Its holiday time and I’ve started my typical after Thanksgiving cyber-shopping for family Christmas gifts. I ponder how blessed I am to not worry about money to buy my family gifts. Years ago, as a single mother, holidays evoked panic, wondering how best to rob Peter to pay Paul to provide a decent holiday for my children. Each year blessings of gifts and a turkey helped meet my needs. The church I attended hosted a ministry for single parents for which I remain grateful and am always mindful of the Lord’s provision.
Trending on Facebook this season, were daily November posts by individuals listing daily blessings they counted. How refreshing to see this in lieu of rants, political grumblings and a laundry list of food recently consumed and accomplishments at the gym most notably found on social media. Despite economic hardships, many Americans examine their life and find blessing to remind them of the affluence we still share in this country.
For some, however, that can’t afford a computer to even access Facebook, holidays, and cold weather bring increased hardship, depression, anxiety. We can’t know this other reality of poverty, drugs, prostitution exists, and do nothing, and pretend we don’t see it. Children in America do go hungry, with inadequate care, and sometimes no roof over their heads.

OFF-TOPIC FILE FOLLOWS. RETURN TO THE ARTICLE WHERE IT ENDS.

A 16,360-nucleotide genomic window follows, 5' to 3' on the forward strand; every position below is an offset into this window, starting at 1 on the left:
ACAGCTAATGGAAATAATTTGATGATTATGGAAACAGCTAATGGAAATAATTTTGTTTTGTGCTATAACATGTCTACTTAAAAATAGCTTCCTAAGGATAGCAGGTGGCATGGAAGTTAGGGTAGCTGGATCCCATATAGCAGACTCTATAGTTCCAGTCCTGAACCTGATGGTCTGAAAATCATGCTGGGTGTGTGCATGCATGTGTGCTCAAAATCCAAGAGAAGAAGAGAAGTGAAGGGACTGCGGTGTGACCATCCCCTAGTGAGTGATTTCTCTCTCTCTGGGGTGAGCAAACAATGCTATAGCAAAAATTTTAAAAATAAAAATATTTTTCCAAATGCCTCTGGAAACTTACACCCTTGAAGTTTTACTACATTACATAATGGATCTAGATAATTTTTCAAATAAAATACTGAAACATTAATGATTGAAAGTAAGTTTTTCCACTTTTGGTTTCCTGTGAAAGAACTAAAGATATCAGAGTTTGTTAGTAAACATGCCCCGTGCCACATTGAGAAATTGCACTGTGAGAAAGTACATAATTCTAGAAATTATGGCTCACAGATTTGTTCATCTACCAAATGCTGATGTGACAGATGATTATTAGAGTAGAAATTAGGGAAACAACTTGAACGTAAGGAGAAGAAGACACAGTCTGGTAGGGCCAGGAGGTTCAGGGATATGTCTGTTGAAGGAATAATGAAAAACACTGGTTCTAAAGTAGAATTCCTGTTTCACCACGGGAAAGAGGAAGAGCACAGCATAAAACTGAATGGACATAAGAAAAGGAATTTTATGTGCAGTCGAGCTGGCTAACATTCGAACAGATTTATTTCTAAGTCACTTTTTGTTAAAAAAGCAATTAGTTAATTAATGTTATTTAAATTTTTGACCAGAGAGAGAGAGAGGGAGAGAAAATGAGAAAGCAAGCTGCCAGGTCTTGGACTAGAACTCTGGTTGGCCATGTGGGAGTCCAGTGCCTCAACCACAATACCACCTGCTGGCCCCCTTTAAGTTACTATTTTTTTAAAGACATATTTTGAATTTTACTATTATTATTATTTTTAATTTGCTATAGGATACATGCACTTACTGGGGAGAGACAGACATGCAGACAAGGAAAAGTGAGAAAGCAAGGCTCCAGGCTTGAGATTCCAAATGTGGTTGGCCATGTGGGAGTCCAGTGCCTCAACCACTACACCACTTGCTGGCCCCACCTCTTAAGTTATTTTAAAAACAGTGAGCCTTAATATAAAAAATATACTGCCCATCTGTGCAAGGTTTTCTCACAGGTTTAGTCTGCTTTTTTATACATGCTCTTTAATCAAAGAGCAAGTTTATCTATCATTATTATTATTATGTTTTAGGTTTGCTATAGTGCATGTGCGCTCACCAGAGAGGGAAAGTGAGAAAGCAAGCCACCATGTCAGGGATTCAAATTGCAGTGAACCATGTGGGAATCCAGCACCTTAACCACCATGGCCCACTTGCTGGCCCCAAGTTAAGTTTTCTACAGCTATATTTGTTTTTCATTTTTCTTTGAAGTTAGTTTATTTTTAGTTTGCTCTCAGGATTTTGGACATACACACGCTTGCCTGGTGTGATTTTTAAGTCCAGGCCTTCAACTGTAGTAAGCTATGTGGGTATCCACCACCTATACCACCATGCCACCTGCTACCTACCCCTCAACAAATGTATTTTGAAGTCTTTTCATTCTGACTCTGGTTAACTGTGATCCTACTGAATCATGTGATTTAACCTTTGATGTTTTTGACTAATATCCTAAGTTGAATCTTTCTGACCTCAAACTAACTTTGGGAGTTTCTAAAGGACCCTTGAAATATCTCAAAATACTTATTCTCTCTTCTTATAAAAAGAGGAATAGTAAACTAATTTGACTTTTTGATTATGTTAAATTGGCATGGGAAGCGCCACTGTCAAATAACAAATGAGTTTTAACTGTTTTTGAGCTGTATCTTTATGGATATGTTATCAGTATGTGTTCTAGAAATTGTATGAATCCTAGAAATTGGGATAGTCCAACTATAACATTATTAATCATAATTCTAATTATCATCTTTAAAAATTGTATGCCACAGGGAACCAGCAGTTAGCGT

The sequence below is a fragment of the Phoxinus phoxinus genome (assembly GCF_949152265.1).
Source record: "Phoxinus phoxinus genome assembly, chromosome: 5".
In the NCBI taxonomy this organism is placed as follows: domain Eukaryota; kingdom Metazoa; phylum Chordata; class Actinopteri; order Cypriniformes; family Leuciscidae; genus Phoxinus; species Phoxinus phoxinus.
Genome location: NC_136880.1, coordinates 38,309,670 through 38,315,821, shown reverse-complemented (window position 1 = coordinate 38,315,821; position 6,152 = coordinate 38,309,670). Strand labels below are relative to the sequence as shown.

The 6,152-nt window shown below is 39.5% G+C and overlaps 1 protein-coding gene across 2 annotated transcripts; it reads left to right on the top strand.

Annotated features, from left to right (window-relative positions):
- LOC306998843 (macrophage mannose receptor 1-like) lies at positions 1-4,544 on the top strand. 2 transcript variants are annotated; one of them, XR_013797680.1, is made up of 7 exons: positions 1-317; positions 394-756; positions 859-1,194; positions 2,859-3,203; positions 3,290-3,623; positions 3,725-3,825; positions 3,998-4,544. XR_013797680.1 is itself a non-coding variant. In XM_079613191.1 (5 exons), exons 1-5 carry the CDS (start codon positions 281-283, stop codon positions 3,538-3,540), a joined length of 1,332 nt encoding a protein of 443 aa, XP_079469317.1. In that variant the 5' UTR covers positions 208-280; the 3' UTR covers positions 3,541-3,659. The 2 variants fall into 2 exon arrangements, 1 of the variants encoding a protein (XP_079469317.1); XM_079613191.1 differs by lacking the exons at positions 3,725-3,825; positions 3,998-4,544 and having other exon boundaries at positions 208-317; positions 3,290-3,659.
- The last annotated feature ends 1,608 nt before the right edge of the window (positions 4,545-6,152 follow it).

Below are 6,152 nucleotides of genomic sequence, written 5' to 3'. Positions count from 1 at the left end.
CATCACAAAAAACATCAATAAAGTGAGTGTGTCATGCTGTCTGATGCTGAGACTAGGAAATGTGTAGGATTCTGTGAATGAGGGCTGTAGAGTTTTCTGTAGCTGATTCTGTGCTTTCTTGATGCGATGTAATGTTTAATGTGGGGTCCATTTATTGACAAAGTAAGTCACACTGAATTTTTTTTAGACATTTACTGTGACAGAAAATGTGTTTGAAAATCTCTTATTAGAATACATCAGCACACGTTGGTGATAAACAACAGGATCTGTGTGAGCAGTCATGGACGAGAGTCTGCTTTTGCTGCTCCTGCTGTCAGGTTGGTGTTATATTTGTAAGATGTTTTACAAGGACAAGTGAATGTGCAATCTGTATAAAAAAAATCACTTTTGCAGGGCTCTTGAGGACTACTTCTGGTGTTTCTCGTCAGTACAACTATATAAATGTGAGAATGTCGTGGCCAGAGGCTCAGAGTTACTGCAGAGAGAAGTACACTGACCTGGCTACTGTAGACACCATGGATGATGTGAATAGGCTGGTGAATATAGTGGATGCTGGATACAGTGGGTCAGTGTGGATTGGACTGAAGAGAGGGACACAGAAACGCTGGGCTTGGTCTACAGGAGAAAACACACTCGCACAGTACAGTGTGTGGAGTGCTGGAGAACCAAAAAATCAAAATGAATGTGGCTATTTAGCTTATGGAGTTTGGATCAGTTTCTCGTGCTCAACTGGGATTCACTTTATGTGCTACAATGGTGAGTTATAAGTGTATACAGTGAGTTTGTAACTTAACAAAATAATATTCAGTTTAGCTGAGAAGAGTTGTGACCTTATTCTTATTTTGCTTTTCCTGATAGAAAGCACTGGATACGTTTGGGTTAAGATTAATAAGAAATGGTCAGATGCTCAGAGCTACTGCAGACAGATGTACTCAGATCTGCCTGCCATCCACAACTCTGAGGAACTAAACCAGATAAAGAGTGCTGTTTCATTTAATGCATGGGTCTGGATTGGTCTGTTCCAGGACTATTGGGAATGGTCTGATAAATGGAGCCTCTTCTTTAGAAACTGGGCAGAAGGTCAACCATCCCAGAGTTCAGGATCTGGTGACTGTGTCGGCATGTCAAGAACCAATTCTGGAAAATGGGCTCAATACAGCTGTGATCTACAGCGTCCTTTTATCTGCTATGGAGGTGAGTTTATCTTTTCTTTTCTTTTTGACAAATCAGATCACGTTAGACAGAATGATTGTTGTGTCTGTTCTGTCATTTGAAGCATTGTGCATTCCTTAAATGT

I think this holiday season we should be challenged not to just give out of our excess. In the past, I have supported single mothers with assistance as well as the handicapped. I feel compelled to take it to the streets. Bring gloves, hats and food to homeless camps, hand out food and toiletries in the low-income communities, and bring bag lunches to the bus station to people taking the buses. Reach out to people where they live—don’t pretend it doesn’t exist. Share words of encouragement, offer to pray with them, listen to their story. We need to dig for the gold in people not the dirt. They know the dirt, but they don’t always see the good. I like to start out with “when I look at you I see . . . “ and fill in the blank with a positive affirmation, something beautiful you see in them. I don’t preach to people – they don’t care about God, they live in survival mode. Their basic needs aren’t being met. They don’t know God as Jehovah Jirah, the God that provides. Be loving, show mercy and meet some need. Don’t preach Jesus – be Jesus in disguise! Jesus is love, not a Pharisee. Meeting people where they live, out on the streets, shows the love of Jesus to people. It shows them something different. It’s important to notice people, and notice someone’s pain, and if you can do something positive, do it. I’m not talking about enabling, just loving people. Jesus is about love, and we need to be about His business of loving people.